The corridors and anterooms of the Palace of Westminster are filled with paintings of great men on the Commons terrace.
Keir Hardie lingers behind Edward Grey as a silent drum beats lead the march to war. The monocled eye of Joseph Chamberlain meets the narrow horizon, his placid countenance concealing a heart of beaten metal.
Where they stand Claude Monet once gazed, brush in hand, through fog and sun.
Their ghosts lingered in the golden light of morning, as from the east there came a vessel, its colours fluttering on the still wind. Desmond Swayne MP was here, carrying two miniature polypropylene Union Flags, to mark its arrival with a growl. So had William Wragg MP, but having made less of an effort on the props front, could only give visual voice to love of country through the exultant waggling of his House of Commons order paper.
And there, on this hallowed dawn, beneath this vaunted balcony of history, Nigel Farage tipped two crates of haddock into the river Thames.
At least 50 journalists and photographers had gathered to bear witness. They saw their scaled bodies bent in sacrifice, these slippery martyrs of Brexit.
They had died so that a nation might live. They had placed their fishy heads in the mouth of the EU lion.
On Monday, you see, they had been betrayed. The draft text of the Brexit “transition agreement” had been published, and it appeared that post-Brexit Britain would not be gaining full autonomy over its fishing waters until 31 December 2020, not 31 March 2019. The UK’s fishing industry, whose total contribution to the British economy is slightly smaller than that of the pet insurance sector, would have to toil under the EU’s Common Fisheries Policy for 19 long months more.
This, of course, was an outrage. And just as it is said that men and women in cities are never more than six feet from a rat, wherever there is outrage you are never more than six feet from Nigel Farage.
But not all had been as brave as Nigel. Deliberately dumping two crates of haddock in the Thames is an act of questionable legality, you see. So while Jacob Rees-Mogg MP, Anne-Marie Trevelyan MP and Craig Mackinlay MP were happy to call the TV cameras to Embankment Pier at 8am to pledge their support to the UK’s suffering fishermen, they weren’t going to actually, you know, take part. They weren’t going to actually get in the little boat and chug up the Thames to upturn two coolboxes of fish into the river beneath Big Ben. Because that, that would be mad.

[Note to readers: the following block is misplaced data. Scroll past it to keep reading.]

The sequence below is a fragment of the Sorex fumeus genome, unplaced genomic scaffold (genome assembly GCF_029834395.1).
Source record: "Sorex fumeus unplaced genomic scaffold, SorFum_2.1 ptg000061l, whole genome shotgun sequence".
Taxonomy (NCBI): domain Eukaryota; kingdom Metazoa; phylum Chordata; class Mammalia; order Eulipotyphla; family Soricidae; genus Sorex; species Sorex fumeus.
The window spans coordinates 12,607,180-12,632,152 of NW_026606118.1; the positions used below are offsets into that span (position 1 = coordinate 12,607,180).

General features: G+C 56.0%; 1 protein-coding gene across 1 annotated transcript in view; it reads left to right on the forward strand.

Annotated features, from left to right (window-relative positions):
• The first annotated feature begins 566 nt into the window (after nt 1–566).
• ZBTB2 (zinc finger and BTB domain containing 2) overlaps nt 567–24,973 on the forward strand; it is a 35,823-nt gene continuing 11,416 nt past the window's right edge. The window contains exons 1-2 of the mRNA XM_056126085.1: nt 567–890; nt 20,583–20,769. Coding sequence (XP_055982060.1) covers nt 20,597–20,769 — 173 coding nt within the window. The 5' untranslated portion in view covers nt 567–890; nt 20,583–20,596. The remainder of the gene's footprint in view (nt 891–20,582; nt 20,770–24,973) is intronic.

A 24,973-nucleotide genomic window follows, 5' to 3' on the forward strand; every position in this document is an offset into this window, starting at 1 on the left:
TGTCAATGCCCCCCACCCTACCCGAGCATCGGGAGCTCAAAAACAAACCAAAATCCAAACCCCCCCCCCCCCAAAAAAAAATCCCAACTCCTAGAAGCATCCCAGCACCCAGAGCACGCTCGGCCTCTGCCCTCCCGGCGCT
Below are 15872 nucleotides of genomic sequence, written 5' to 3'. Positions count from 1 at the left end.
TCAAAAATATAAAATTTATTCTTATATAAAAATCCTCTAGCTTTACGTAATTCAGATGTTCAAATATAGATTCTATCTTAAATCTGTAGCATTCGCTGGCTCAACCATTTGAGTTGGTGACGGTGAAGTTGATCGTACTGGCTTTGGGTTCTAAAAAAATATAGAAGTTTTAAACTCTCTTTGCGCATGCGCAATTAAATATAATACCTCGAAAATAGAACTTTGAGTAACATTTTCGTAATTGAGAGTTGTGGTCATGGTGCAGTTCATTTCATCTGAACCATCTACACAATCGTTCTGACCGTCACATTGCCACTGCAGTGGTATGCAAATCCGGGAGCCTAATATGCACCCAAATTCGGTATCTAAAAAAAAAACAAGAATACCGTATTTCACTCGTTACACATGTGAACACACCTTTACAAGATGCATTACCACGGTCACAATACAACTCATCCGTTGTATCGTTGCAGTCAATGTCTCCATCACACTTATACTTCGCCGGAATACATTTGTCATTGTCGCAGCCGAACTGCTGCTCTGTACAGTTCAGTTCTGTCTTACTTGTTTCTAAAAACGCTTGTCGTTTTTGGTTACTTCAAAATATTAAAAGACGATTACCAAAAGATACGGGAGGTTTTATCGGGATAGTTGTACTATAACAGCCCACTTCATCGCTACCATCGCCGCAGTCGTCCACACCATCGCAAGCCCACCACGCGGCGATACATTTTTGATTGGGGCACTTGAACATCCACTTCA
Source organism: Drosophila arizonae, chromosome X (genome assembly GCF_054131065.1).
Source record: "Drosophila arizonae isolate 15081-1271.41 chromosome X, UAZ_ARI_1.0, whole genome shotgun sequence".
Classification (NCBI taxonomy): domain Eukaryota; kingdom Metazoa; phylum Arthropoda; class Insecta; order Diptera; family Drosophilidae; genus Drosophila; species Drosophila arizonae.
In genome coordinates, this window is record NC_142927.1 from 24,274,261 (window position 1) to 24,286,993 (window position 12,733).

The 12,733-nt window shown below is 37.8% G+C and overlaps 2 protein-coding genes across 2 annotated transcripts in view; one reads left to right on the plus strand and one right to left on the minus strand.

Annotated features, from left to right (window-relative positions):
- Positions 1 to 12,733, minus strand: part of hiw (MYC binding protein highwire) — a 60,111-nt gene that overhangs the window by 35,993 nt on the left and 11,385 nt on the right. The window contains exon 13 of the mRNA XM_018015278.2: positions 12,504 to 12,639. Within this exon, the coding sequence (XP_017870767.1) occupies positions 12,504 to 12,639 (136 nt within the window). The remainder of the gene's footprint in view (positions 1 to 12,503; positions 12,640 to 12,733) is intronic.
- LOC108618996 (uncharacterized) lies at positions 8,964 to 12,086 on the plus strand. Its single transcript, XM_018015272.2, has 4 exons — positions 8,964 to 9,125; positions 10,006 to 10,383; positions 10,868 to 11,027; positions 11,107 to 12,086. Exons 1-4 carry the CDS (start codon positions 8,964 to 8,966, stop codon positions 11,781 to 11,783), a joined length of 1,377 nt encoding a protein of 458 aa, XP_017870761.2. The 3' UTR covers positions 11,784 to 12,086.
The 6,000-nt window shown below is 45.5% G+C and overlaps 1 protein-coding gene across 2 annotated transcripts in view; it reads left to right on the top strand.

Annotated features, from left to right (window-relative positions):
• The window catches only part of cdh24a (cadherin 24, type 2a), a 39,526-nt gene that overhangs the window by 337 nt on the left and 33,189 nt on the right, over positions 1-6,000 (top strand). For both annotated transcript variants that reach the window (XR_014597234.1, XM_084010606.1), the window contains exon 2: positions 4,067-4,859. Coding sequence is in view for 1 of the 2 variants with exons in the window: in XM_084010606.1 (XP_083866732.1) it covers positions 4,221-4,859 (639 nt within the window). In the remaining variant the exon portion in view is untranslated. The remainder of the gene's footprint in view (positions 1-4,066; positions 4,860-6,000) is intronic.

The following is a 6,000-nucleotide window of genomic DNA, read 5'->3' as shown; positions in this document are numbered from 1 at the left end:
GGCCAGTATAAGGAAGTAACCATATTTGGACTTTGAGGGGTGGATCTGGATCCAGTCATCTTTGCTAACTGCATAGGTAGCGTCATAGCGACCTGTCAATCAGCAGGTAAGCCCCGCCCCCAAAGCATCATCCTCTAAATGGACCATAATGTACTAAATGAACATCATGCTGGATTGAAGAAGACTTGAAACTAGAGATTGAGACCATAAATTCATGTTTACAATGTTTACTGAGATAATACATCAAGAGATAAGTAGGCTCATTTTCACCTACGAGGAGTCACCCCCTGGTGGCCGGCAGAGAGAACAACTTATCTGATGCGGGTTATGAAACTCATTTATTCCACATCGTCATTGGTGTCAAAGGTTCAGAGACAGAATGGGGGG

That all did not go to plan will not surprise anyone. At first, the faceless British bureaucrats of Transport for London refused the boat permission to dock at Embankment Pier, their entirely unreasonable behaviour a consequence of Embankment Pier being an everyday commuter pier where normal people go to catch a boat to work, and none of the protest admin people had, you know, got round to asking for permission.
It left this tiny vessel of flag-waving Brexiteers with nowhere to go. No route on, no route off. It moved in an aquatic holding pattern, sweeping into shore to be filmed and photographed then sweeping out again. HMS Brexit was all at sea. The up-creek-no-paddle impact assessments had not been done.
But once the fish had been dumped, the picture secured, the unending state of national lunacy restored, no one cared. Messrs Swayne and Wragg took themselves off in the direction of the House of Commons and Prime Minister’s Questions. It may even still be out there now.
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